Democratic Party Ignoring Blacks, and Others, Says Sharpton by Armstrong Williams
The Democratic Party is broken, its national leadership frayed, and its position on key policies confused. So says lifelong Democrat and prominent Civil Right Activist, Reverend Al Sharpton, who I had an opportunity to chat with during a recent fundraiser for his 2004 presidential run. During the course of our conversation, Sharpton touched on several hot political issues. But what was most striking, were the disparaging remarks Sharpton had for his own brethren in the Democratic Party.
Notably, Sharpton accused the democratic National Leadership of ignoring the needs of the black voting populace. "We [the black voting populace] gave 90% of our vote to the Democratic Party, but what did we get in return?" wondered Sharpton. "This insipid relationship of wanting to deal with us by night but not wanting to be seen with us by day is over. Don't court us, if you're not going to marry us."
Ideally, Sharpton would like to see the Democratic Party take much firmer stands on issues of voting rights, racial profiling, social security, education and Medicare reform. As he put it, "This election is about real life. It is about whether grand mom can buy her medicine or pay her rent. It is about whether public schools can educate children. It is about whether children grow up running from cops and robbers in certain neighborhoods."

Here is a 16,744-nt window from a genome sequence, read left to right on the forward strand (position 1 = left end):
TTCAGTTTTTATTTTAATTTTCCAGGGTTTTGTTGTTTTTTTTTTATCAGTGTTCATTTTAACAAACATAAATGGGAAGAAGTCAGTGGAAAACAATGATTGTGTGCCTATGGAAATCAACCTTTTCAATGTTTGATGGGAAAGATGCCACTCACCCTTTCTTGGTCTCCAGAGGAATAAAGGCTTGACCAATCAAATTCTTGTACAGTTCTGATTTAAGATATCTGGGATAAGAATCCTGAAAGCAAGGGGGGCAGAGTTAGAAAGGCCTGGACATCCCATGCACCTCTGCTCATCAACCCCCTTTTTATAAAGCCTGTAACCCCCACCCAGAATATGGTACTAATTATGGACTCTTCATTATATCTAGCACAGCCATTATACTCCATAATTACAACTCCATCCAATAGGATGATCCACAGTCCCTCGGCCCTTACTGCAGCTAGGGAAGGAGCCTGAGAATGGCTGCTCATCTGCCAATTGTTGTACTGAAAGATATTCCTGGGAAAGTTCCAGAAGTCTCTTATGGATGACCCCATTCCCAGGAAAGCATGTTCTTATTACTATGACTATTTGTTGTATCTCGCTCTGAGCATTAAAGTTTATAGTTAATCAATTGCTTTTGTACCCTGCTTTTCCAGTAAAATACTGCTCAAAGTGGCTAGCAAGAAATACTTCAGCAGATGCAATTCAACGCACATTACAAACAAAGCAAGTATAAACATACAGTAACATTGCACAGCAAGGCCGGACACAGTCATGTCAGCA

Sadly, Sharpton remains skeptical that the Democratic Party will offer any bold reforms. He says they are constrained by the leadership's gradual movement toward the soft center. In an attempt to appeal to everyone, he says they have come to "stand for nothing."
"When I was 18," recalls Sharpton, "you could define what a democrat meant. In three weeks, I'll be 48 and I can no longer tell my daughters what it means to be a democrat.
"What does it mean to be a Democrat today?" is Sharpton's plaintive cry.
For his part, Sharpton has sugary dreams about restoring the Democratic Party to "its original tenets." Presumably, that means expanding government, pursuing regulation and throwing ever more money at social welfare problems. Sharpton seems to think that all three are plainly good ideas and seems poised to make his case during a bid for the 2004 democratic nomination.
Sharpton ran for US Senate in New York in 1994 and for Mayor of New York City in 1997. Both times he had difficulty generating mainstream support and the knock on him remains that he hasn't shown himself capable of branching out beyond his-sometimes divisive-civil rights coalition.
When asked whether he can move beyond the race issue, he responds tersely. "That's like saying Gore only dealt with the environment. Every candidate comes to the table with a base issue. But you go beyond your issue. What is Daschle's issue. What is Kerry's issue? They are undefined. Ralph Nader got three million votes. He ran as a consumer advocate. No one said that wasn't legit. I come from the table with core beliefs like everyone else."
Whether Sharpton can indeed move the divisive rhetoric of his past and emerge as a puffy haired peacekeeper remains very much in question.
What is clear, however, is that the Democratic Party is undergoing an identity crisis that has become so pervasive that it is alienating even some of its most loyal leaders.
Armstrong Williams can be contacted via e-mail at: firstname.lastname@example.org
Monday, September 23, 2002